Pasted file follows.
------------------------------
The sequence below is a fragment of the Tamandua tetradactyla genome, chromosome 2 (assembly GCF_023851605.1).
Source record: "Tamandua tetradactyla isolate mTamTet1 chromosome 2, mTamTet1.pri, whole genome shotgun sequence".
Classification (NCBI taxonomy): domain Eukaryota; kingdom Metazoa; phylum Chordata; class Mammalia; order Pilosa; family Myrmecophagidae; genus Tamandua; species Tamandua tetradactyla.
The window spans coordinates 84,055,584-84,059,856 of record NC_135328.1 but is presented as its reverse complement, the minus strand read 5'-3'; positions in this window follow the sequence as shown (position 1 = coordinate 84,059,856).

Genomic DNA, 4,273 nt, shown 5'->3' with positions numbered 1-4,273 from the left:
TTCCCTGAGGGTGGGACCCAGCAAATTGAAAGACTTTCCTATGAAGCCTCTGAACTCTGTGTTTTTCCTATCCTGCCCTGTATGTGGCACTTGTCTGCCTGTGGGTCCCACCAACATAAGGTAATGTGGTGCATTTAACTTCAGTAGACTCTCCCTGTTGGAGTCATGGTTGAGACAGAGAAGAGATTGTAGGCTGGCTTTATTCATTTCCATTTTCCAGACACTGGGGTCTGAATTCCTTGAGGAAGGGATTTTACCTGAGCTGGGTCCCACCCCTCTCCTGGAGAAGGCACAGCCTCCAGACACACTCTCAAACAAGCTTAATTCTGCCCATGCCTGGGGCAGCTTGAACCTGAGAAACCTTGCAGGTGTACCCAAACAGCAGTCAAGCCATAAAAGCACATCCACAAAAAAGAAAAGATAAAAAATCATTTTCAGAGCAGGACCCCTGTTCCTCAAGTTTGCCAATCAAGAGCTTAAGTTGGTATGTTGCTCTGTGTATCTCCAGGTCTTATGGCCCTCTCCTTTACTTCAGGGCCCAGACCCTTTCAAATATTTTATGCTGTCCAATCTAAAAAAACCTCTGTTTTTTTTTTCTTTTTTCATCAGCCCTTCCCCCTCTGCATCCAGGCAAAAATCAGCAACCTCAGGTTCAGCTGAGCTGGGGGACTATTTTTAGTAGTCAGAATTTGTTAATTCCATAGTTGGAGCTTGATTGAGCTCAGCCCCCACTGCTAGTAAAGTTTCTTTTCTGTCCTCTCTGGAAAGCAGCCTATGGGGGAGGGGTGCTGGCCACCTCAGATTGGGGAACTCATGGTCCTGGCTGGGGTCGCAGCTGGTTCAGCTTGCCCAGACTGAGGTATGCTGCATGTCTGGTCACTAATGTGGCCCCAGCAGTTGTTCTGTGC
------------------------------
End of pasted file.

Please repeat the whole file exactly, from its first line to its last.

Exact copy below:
The sequence below is a fragment of the Tamandua tetradactyla genome, chromosome 2 (assembly GCF_023851605.1).
Source record: "Tamandua tetradactyla isolate mTamTet1 chromosome 2, mTamTet1.pri, whole genome shotgun sequence".
Classification (NCBI taxonomy): domain Eukaryota; kingdom Metazoa; phylum Chordata; class Mammalia; order Pilosa; family Myrmecophagidae; genus Tamandua; species Tamandua tetradactyla.
The window spans coordinates 84,055,584-84,059,856 of record NC_135328.1 but is presented as its reverse complement, the minus strand read 5'-3'; positions in this window follow the sequence as shown (position 1 = coordinate 84,059,856).

Genomic DNA, 4,273 nt, shown 5'->3' with positions numbered 1-4,273 from the left:
TTCCCTGAGGGTGGGACCCAGCAAATTGAAAGACTTTCCTATGAAGCCTCTGAACTCTGTGTTTTTCCTATCCTGCCCTGTATGTGGCACTTGTCTGCCTGTGGGTCCCACCAACATAAGGTAATGTGGTGCATTTAACTTCAGTAGACTCTCCCTGTTGGAGTCATGGTTGAGACAGAGAAGAGATTGTAGGCTGGCTTTATTCATTTCCATTTTCCAGACACTGGGGTCTGAATTCCTTGAGGAAGGGATTTTACCTGAGCTGGGTCCCACCCCTCTCCTGGAGAAGGCACAGCCTCCAGACACACTCTCAAACAAGCTTAATTCTGCCCATGCCTGGGGCAGCTTGAACCTGAGAAACCTTGCAGGTGTACCCAAACAGCAGTCAAGCCATAAAAGCACATCCACAAAAAAGAAAAGATAAAAAATCATTTTCAGAGCAGGACCCCTGTTCCTCAAGTTTGCCAATCAAGAGCTTAAGTTGGTATGTTGCTCTGTGTATCTCCAGGTCTTATGGCCCTCTCCTTTACTTCAGGGCCCAGACCCTTTCAAATATTTTATGCTGTCCAATCTAAAAAAACCTCTGTTTTTTTTTTCTTTTTTCATCAGCCCTTCCCCCTCTGCATCCAGGCAAAAATCAGCAACCTCAGGTTCAGCTGAGCTGGGGGACTATTTTTAGTAGTCAGAATTTGTTAATTCCATAGTTGGAGCTTGATTGAGCTCAGCCCCCACTGCTAGTAAAGTTTCTTTTCTGTCCTCTCTGGAAAGCAGCCTATGGGGGAGGGGTGCTGGCCACCTCAGATTGGGGAACTCATGGTCCTGGCTGGGGTCGCAGCTGGTTCAGCTTGCCCAGACTGAGGTATGCTGCATGTCTGGTCACTAATGTGGCCCCAGCAGTTGTTCTGTGC